I've examined the code of the Falstad simulator in some detail. For circuits which consist only of linear components like resistors, switches, and voltage sources (things like logic-gate outputs are considered ground-connected voltage sources for purposes of the simulation) the simulator regards each circuit node, voltage source (connecting two nodes), or wire (likewise) as defining a linear equation and a variable, such that the number of equations and number of variables are always equal. For a circuit node, the variable is the voltage of the node, and the equation computes the total current flowing through it equal to the total current injected by any current sources. For a voltage source or wire (a wire being handled as a voltage source where the potential difference is zero), the equation sets the voltage difference between the two circuit node voltages equal to the required voltage difference, and the variable is the amount of current flowing through the voltage source from one node to the other.
Things like current sources and resistors are not associated with resistors or variables. Instead, current sources increase the total current required for one circuit node (remember each circuit node has an equation which evaluates the total current flowing in and out) and decrease it for the other. Resistors are a little trickier: for each endpoint's equation, the resistor adds terms for the node voltage of each endpoint.
A 100-ohm resistor connecting nodes 1 and 2, for example, would say that each volt increase on node 1 will decrease the current flowing into node 1 by 0.01 amps and increase the current flowing into node 2 by a like amount. Likewise, each volt increase on node 2 would increase the current flowing into node 1 by 0.01 amps and decrease the current flowing into node 2 by a like amount.
Consider a circuit with a 10 volt supply connecting nodes 1 and 5, and 100 ohm resistors connecting node 1 and 2, 2 and 3, 2 and 4, and 3 and 4. Assume further that there's a ground icon on node 1. Thus:
gnd | |
There would be two "voltage sources": the ground lead and the 10 volt supply (which are regarded as equation/variable 5 and 6, respectively). The equations would thus be:
-X1*0.01 +X5 -X6 = 0 Node 1
+X1*0.01 -X2*0.01 +X4*0.01 = 0 Node 2
+X2*0.01 -X3*0.01 +X4*0.01 = 0 Node 3
+X2*0.01 -X4*0.01 +X6 = 0 Node 4
-X1*1 = 0 Volts 5 (voltage between 1 and gnd)
-X1*1 +X4*1 = 10 Volts 6 (voltage between 1 and 4)
This system of equation may be represented as an NxN matrix plus an N item array. Each equation is represented by a row in the matrix, with values on each row representing the coefficients of each variable. The right-hand side of each equation is stored in the separate array. Before solving the equations, one will know the net current flowing into each node (zero in this case), and the voltage difference between pairs of nodes connected by voltage sources. Solving the equations will yield the voltage at each node and the current flowing through each voltage source.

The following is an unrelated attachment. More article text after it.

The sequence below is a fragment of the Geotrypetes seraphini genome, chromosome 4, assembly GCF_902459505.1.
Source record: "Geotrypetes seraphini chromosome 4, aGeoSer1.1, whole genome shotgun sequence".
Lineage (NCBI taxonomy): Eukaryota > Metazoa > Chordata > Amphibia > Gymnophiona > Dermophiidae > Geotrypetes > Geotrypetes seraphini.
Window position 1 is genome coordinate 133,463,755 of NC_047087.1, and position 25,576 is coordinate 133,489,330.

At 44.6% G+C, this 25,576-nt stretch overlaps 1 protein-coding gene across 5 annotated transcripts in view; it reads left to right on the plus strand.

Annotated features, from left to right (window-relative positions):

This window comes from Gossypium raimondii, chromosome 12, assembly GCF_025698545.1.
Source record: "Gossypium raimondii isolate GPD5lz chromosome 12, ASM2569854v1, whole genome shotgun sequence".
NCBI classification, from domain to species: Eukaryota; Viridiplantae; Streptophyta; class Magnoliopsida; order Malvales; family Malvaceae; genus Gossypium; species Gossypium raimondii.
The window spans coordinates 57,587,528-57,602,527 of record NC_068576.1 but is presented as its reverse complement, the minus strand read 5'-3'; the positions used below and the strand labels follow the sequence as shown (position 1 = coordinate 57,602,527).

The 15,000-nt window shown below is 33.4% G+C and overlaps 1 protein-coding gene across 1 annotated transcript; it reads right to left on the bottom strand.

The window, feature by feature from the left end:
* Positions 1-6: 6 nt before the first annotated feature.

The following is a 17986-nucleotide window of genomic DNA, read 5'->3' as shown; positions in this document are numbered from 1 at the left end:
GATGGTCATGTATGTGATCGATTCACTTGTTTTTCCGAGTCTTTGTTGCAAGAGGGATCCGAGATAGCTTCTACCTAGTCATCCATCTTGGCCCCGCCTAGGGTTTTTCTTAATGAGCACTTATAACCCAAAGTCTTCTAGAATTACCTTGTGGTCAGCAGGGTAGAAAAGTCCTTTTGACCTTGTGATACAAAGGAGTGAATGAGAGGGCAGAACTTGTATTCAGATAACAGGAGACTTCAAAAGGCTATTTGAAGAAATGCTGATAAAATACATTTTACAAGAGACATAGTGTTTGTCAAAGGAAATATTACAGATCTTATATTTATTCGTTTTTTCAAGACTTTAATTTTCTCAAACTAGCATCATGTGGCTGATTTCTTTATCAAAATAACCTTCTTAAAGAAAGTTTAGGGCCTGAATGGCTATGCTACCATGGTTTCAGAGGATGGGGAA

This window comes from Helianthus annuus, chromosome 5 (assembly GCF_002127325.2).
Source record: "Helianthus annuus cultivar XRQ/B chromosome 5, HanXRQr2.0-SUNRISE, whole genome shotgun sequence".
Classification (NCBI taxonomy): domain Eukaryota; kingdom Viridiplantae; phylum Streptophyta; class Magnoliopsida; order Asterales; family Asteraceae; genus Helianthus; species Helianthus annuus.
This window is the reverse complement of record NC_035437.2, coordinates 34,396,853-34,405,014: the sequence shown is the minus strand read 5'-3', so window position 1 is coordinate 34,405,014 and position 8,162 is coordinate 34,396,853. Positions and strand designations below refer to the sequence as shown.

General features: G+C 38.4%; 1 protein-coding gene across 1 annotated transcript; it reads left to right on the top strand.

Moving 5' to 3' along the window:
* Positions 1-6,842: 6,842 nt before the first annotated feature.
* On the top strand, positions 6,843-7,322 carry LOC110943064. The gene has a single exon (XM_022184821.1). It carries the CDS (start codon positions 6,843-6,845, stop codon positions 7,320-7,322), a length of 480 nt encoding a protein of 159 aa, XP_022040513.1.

If the circuit contains capacitors, each of those will be regarded as a voltage source in series with a low-value resistor; after each simulation step, the voltage source will be adjusted according to the amount of current that flowed through it. Inductors will be regarded as high-value resistors which feed current into one and and take it out the other (the amount of current being adjusted according to the voltage across the resistance). For both capacitors and inductors, the value of the resistance will be controlled by the amount of time represented by a simulation step.
More complex circuit elements like transistors are regarded as combinations of voltage sources, current sources, and resistors. Unlike the simpler circuit elements which let everything get processed once per simulation time step, elements like transistors compute their effective resistances etc. based upon the voltages and currents they're seeing, evaluate all the resulting equations, and re-evaluate their resistance based upon the new voltages and currents, re-evaluate the equations, etc. in an effort to reach an equilibrium where their effective resistance is as it should be for the voltage and current the transitor is seeing.
The Falstad simulator can be decently fast for moderate-sized circuits which consist entirely of "linear" elements. The time to repeatedly solve a system of equations is pretty reasonable if the only thing that changes are the right-side coefficients. The time gets much slower if the left side changes (e.g. because a transistor's effective resistance goes up or down) because the system has to "refactor" the equations. Having to do refactor the equations multiple times per simulation step (may be necessary with transistors) makes things slower yet.
Using one big matrix for everything is not a good approach for large simulations; even though the matrix will be fairly sparse, it will take up space proportional to the square of the number of nodes plus voltage sources. The time required to solve the matrix on each simulation step will be proportional to the square of matrix size if refactoring is not required, or to the cube of matrix size if refactoring is required. Nonetheless, the approach does have a certain elegance when it comes to showing the relationship between a circuit and a system of linear equations.